Time-Dependent Stokes Shift

The measurement of a time-dependent Stokes shift is a technique that has been employed extensively to measure the bulk dynamics of a variety of solvents. In this method, a molecular probe is selected such that, upon excitation, a significant change in the dipole moment in the excited state induces the surrounding solvent to reorganize to compensate for the change in dipole. This process is subject to Onsager’s regression hypothesis (linear response theory) stating that the solvent relaxation relaxation occurs through equilibrium solvent fluctuations. In the experiments, the liquid response is observed by measuring the time-dependent shift of the fluorescence emission maximum (Stokes shift) until the solvent has completely relaxed to accommodate the dipole moment change when the chromophore is excited. The process is illustrated in Figure 1. Immediately after excitation, the fluorescence emission is centered at ν(t = 0). As the solvent reorganizes, the emission center of the fluorescence moves toward longer wavelengths until it ceases to shift at ν(t = ∞) because the solvent has reached its new equilibrium configuration. In ionic liquids, the Stokes shift is relatively slow, extending well well into the nanosecond regime making this an ideal experiment to be measure by time correlated single photon counting.

Figure 1. A schematic illustration of the time-dependent Stokes shift (exaggerated for clarity). As time progresses, the fluorescence emission wavelength shifts to the red (lower frequency).

Membrane sciences have generated a considerable amount of interest in the field of separations, particularly supported liquid membranes (SLMs). Their ability to provide a high degree of selectivity while consuming considerably less solvent than alternative separation methods has made them desirable for applications in industry as they limit the amount of chemical pollutants released into the atmosphere. Room temperature ionic liquids (RTILs) are also very useful solvents in the field of separations, demonstrating a high ability for selectivity in capturing CO2 molecules. Ionic liquids in porous membranes are referred to as supported ionic liquid membranes (SILMs), and have emerged as an active area of study. The low volatility of the RTIL results in an even lower solvent loss than conventional solvents, and the RTIL stabilizes the membrane more effectively. Studies in which RTILs confined within polyethersulfone (PES) membranes indicate that the influence of an interface on the RTIL structure persists for a significant distance into the liquid, ~350nm.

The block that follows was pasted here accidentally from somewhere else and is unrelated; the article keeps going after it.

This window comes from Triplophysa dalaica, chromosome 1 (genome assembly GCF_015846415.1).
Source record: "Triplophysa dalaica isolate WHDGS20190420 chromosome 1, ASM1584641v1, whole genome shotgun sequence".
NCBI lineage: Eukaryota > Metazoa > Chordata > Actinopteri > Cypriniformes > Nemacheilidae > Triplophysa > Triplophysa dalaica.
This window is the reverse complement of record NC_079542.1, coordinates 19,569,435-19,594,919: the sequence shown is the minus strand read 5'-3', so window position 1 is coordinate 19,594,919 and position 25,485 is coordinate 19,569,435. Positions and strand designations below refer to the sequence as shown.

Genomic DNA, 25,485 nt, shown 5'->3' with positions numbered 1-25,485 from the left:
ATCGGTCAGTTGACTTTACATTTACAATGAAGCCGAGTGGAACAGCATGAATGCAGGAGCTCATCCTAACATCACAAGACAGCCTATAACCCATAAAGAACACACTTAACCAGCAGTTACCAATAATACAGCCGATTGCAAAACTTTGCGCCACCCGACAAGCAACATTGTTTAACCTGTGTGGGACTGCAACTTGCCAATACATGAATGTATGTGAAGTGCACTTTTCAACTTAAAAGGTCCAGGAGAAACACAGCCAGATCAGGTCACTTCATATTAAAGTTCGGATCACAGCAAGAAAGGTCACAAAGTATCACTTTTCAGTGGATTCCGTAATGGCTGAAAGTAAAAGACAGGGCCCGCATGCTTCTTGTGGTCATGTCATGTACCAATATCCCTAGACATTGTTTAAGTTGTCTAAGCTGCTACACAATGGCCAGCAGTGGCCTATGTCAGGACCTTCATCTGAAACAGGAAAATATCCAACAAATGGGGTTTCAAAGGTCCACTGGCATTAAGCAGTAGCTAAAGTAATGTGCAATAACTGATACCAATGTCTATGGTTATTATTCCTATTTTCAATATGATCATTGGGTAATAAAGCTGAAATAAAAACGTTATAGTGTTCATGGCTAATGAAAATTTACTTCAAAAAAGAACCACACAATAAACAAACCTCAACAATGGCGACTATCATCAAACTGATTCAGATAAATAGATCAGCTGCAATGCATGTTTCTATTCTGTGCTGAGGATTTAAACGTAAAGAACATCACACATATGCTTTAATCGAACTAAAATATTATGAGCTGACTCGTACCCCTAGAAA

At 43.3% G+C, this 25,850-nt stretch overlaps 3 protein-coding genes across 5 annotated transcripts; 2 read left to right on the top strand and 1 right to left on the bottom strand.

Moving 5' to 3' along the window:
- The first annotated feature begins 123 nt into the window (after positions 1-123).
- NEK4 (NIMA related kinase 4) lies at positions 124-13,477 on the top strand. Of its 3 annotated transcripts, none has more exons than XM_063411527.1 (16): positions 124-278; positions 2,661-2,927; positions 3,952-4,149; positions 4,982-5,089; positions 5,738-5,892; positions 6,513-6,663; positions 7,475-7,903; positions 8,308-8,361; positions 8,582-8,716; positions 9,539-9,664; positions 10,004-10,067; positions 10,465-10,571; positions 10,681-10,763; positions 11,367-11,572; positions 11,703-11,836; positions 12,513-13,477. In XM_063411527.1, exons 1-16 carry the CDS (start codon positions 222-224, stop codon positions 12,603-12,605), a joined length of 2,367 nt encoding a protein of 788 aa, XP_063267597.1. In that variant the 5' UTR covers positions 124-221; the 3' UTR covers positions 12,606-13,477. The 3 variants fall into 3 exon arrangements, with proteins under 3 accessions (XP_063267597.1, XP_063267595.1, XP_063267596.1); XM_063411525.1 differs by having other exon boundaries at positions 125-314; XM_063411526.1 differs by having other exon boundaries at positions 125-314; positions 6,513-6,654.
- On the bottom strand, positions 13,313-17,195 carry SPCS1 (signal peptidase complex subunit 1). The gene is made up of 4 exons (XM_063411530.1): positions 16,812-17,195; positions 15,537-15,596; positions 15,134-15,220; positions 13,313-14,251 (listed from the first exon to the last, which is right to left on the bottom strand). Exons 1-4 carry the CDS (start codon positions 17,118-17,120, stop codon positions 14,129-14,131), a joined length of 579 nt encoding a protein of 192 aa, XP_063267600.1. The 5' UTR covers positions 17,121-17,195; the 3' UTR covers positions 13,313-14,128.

Here time-dependent fluorescence Stokes shift experiments were performed to measure solvation dynamics using a fluorescent probe molecule in a series of 11-alkyl-33-methylimidazolium bis(trifluoromethylsulfonyl)imide (CnmimNTf2, n = 2, 4, 6, 10, ethyl --Emim, butyl -- Bmim, hexyl -- Hmim, decyl -- Dmim) RTILs as bulk ionic liquids and confined within a PES SILM with 350 nm diameter pores. In these experiments, the fluorescence probe is coumarin 153 (C153), seen in figure 2, is used to study the solvation dynamics of the RTIL samples. Because of the long lifetime of the fluorescent probe, 6 ns, it was possible to study the full range of dynamics in the liquids.

Figure 2. Chemical structures of Coumarin 153

Because the fluorescence emission band shape did not change substantially, each spectrum was fit with a Gaussian around the emission peak maximum (±5 nm) to determine the peak center position. The Gaussian fit was used only to determine the peak maximum and provided a good fit of the data over a limited range. The peak centers as a function of time were used to obtain spectral shift correlation functions (SSCFs) seen below, C(t), which are given by

C(t) = [ν(t) − ν(∞)] / [ν(0) − ν(∞)]

where ν(t), ν(0), and ν(∞) represent the center of the emission peak at a given time t, t = 0, and t = ∞, respectively. The SSCFs of C153 in the bulk NTf2-ionic liquids are shown in figure 3A and their PES200 confined counterparts can be found in figure 3B. All SSCF curves can be fit will as multiexponentials.

Figure 3. C153 SSCF decays of the A:bulk RTIL samples B: PES 200 confined samples. The colored curves are the SSCF data and the dashed black curves are multiexponential fits.

As observed in previous experiments, there is a distinct slowing in the solvation time of Emim NTf2 with the slowest solvation time constant increasing by a factor of 4.4. This slowing factor decreases with increasing chain length (Bmim slowing by a factor of 2, Hmim by a factor of 1.15) to the point where the Dmim NTf2 PES 200 SSCF is effectively identical the bulk Dmim NTf2 SSCF. We identify the slowest component of solvation as the total liquid randomization time by rigorous comparison to Optical Kerr Effect measurements meaning the confined RTILs may randomize much more slowly than their bulk counterparts. We believe that membrane-RTIL interface establishes a local structure very different than the typical bulk structure. Once established, this non-bulk structure propagates out from the interface for a long distance producing the observed large change in the solvation dynamics. Long chained RTILs such as Dmim NTf2 possess the capability to segregate into polar/apolar regimes. These regimes act as a buffer, impeding the propagation of the interfacial structure of the RTIL. Emim NTf2 is not capable of forming such networks and as such, the entire liquid is reorganized. The future studies we hope to better characterize the surface structures of RTILs and the effects these interfaces may have on the liquid as a whole.